Fig. 2 Here I am giving a 15-minute talk about my research during one of the presentation sessions at the conference. My undergraduate advisor snapped this photo from the audience, and posted it on twitter with a 140-character summary of my talk! (Image by Tim Parker, with permission. https://twitter.com/TimParker88/status/893856828416823296)
In addition to the concurrent research talk sessions, there are useful workshops for gaining technical skills (i.e. ‘Drone technology for ornithologists’), broad discussions about the future of ornithology (i.e. ‘Increasing diversity in ornithology’), and helpful sessions on public engagement and science communication (i.e. ‘A public policy primer for ornithologists’). There are social events designed to foster non-academic interactions between meeting attendees (i.e. ‘LGBTQA social’, ‘All-out ostrich scramble 5K’, and ‘Early morning bird walks’), and there are more formal opportunities to connect professionally (i.e. ‘Student and mentor lunch’, and ‘Meet the journal editors’). Not to mention all of the research presented in poster form at two evening poster sessions (which are essentially grown-up Science Fairs – with alcohol)!
Fig. 3 Scientist fuel = coffee. Ornithologist fuel = organic, shade-grown, Smithsonian Certified Bird-Friendly Coffee from Guatemala. (Image by Kaycee Morra, with permission.)
This meeting can be overwhelming, but the effort I have put into making new connections has proven rewarding. Yesterday, I got up the nerve to speak with a faculty member from Costa Rica who cited a bioacoustics analysis method I’ve been trying to run for months – not only did he explain to me how to use it, but he gave me the correct software program via his thumb drive and sat with me for an hour to walk me through the steps. Multiple people came up to me after my talk with ideas about how to address some of the specific challenges I’ve been facing with my particular data set. I reconnected with my undergraduate advisor, the person who initially got me excited about birds back in 2008. And I even found another graduate student to be my dancing buddy for the Bird Jam music fest!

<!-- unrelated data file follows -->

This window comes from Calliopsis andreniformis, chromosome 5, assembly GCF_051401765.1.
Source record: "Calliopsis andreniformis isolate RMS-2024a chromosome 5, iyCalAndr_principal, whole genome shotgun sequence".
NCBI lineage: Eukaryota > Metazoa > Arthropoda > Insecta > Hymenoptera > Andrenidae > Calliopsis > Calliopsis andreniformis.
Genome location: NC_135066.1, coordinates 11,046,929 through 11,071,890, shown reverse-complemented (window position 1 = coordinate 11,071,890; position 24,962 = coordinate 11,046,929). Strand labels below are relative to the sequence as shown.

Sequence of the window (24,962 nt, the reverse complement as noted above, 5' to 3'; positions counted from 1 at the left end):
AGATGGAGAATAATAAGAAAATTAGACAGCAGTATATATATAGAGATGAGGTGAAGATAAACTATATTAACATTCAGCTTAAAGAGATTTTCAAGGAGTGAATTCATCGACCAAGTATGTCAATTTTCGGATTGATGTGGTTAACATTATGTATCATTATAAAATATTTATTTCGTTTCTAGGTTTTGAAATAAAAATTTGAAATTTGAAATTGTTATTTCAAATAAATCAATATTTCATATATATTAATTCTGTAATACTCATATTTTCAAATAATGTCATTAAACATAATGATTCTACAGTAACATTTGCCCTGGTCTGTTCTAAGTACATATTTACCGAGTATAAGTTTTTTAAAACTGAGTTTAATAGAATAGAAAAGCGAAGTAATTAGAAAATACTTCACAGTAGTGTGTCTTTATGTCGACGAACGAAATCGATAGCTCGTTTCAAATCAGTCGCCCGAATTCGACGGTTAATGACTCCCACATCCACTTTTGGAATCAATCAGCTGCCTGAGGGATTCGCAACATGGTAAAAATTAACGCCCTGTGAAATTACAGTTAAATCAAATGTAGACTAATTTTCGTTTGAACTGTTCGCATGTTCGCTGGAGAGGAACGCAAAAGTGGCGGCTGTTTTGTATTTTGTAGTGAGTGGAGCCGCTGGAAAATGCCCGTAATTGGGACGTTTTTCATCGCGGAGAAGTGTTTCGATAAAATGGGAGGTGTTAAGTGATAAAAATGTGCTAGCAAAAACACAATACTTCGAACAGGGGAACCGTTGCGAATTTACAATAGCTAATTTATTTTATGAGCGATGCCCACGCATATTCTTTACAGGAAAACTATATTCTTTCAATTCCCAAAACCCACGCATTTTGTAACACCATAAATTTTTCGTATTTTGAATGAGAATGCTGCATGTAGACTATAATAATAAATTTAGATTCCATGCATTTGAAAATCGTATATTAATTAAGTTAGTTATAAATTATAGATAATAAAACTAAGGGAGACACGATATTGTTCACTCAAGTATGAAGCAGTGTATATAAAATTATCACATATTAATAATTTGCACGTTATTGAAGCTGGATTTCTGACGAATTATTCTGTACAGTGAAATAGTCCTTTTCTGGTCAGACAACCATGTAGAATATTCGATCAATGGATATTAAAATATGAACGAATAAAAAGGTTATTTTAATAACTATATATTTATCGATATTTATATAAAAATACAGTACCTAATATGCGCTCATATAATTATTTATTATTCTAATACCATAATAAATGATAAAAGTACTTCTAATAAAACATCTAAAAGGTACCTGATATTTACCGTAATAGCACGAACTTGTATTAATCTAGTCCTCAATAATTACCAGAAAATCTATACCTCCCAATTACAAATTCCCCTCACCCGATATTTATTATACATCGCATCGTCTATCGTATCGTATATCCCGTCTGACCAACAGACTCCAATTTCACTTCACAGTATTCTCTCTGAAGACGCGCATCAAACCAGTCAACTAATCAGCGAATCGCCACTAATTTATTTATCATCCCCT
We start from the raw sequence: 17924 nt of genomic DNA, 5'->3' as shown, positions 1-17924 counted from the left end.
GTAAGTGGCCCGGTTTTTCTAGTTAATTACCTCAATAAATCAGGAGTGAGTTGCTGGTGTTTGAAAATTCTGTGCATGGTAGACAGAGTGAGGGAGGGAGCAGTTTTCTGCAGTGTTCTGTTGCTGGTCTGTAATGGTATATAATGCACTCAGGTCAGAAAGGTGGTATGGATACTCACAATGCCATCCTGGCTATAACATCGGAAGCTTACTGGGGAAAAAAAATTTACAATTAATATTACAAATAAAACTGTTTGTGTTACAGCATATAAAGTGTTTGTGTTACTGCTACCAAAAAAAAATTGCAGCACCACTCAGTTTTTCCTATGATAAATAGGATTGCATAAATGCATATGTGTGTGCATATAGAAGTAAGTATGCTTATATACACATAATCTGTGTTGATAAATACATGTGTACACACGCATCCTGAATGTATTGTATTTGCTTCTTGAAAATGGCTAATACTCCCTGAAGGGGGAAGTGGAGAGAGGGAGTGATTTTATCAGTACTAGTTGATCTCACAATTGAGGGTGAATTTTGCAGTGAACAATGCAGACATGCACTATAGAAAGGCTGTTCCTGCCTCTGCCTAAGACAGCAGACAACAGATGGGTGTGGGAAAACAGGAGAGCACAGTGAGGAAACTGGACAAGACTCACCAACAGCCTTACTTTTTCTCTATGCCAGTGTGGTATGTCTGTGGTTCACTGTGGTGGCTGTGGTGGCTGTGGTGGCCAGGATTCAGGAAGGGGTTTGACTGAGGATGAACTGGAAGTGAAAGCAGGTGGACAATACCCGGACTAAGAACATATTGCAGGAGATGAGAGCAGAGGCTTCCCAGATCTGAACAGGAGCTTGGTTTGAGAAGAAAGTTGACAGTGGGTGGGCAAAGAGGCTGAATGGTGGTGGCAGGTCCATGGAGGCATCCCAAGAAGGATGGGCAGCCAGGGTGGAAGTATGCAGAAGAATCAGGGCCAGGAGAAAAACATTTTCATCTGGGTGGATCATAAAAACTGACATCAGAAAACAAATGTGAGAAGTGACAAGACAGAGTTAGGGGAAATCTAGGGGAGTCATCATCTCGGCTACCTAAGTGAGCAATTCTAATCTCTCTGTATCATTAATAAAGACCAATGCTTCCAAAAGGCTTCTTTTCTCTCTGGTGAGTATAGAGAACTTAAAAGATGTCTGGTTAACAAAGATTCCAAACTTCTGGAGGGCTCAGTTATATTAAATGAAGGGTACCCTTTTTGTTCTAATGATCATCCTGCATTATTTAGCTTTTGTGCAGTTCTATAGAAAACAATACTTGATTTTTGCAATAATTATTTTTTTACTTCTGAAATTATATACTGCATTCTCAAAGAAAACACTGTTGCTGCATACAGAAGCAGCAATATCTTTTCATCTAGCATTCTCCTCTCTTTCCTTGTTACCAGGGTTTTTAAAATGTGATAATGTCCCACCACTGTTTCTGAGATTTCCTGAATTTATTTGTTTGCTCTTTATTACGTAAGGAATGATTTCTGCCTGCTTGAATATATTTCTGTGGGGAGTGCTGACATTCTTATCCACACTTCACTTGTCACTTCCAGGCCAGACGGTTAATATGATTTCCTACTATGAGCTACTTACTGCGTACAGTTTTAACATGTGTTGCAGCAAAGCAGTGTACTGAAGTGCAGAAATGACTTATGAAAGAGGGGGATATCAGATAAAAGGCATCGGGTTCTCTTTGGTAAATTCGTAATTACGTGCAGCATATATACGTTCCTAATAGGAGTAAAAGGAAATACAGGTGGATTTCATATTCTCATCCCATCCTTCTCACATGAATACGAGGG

While I’m not going to be able to forge unique relationships with all 700+ conference attendees (Fig. 4), each moment of connection, each new idea, and each reinvigorating reminder that this research genuinely excites me help motivate me in my mission as a PhD student: to discover something new and contribute to our collective understanding of how the world works. Gotta love science!
Fig. 4 Here are the over 700 ornithologists that gathered in Michigan to discuss hot topics in ornithology, share research findings, and forge scientific collaborations. Can you find me? (Image by Matthew Dae Smith for MSU, with permission.)
I’ll send another postcard from the 136th Meeting of the American Ornithological Society, taking place next April 2018 in Tucson, Arizona! In the meantime, it’s back to work so I can have some exciting new research to present there…
Until then – stay curious.